Crime Prevention

Crime Stoppers
To report a tip unanimously please contact Crime Stoppers at 409-724-TIPS or 724 Tips. Crime Stoppers pays cash rewards.

The Principals of Crime Prevention
  • Crime Prevention is everybody's business, and is more than security.
  • Crime Prevention is linked with solving social problems and requires education.
  • Crime Prevention is cost effective.
  • Crime Prevention requires a central position in law enforcement.
  • Crime Prevention requires cooperation from all elements of the community.
  • Crime Prevention requires testing and improving.
  • Crime Prevention improves the quality of life for every community, its businesses, and its residents.
Benefits to Reducing Crime
Benefits to reducing crime include:
  • Greater freedom and security for every person at home and in the community
  • Increased respect by all for the rights of all
  • Revived sense of civic responsibility as a natural and expected part of membership in the community
  • Healthier, more interdependent communities
  • Increased individual and collective pride in self and community
Crime Prevention means working in partnership, rather than in isolation, and working with concerned citizens to address ways to prevent crime. It means communities and individual citizens learning how to protect themselves and working together to keep their businesses and neighborhoods crime and drug free. It means law enforcement working with communities, businesses, and service organizations to develop action plans based on information about crimes and other problems.

For more information on crime prevention, go to National Crime Prevention Council.

Prevention: Tips to Protect Yourself From Identity Theft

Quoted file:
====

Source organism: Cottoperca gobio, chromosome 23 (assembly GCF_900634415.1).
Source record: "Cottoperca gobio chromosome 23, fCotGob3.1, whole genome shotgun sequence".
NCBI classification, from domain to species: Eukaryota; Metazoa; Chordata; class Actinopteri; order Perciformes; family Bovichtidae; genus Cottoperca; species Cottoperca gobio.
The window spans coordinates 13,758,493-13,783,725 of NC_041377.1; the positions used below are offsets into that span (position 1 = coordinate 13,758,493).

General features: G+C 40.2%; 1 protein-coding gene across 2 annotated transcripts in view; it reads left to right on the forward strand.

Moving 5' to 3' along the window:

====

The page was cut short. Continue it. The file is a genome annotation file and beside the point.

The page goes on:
• Never give your credit card number or other personal information on the phone, through the mail, or over the Internet unless you have initiated the contact or you are sure you know who you are dealing with. Personal information includes your social security number, driver license number or account numbers, date of birth, place of birth, home address, mother's maiden name, or passwords.
  • When you order new checks, consider removing extra information such as you social security number, driver license number, middle name, and telephone number.
  • Check your credit history and bank records frequently. Look for signs of inaccurate or suspicious activity.
  • Keep detailed and accurate records of your banking, check writing, credit card, and ATM usage.
  • Ensure that carbons on credit card receipts are destroyed.
  • Completely destroy any items that may have personal information and identifiers, such as address, date of birth, social security number, driver license or identification card number, and account number(s), rather that discarding them in the trash.
  • To minimize the amount of information subject to theft, do not carry extra credit cards, your social security card, birth certificate, or passport in your wallet or purse, except when needed.
  • If your cellular phone or ling distance calling card has been stolen or if you discover fraudulent charges in you bills, cancel the accounts and open new ones.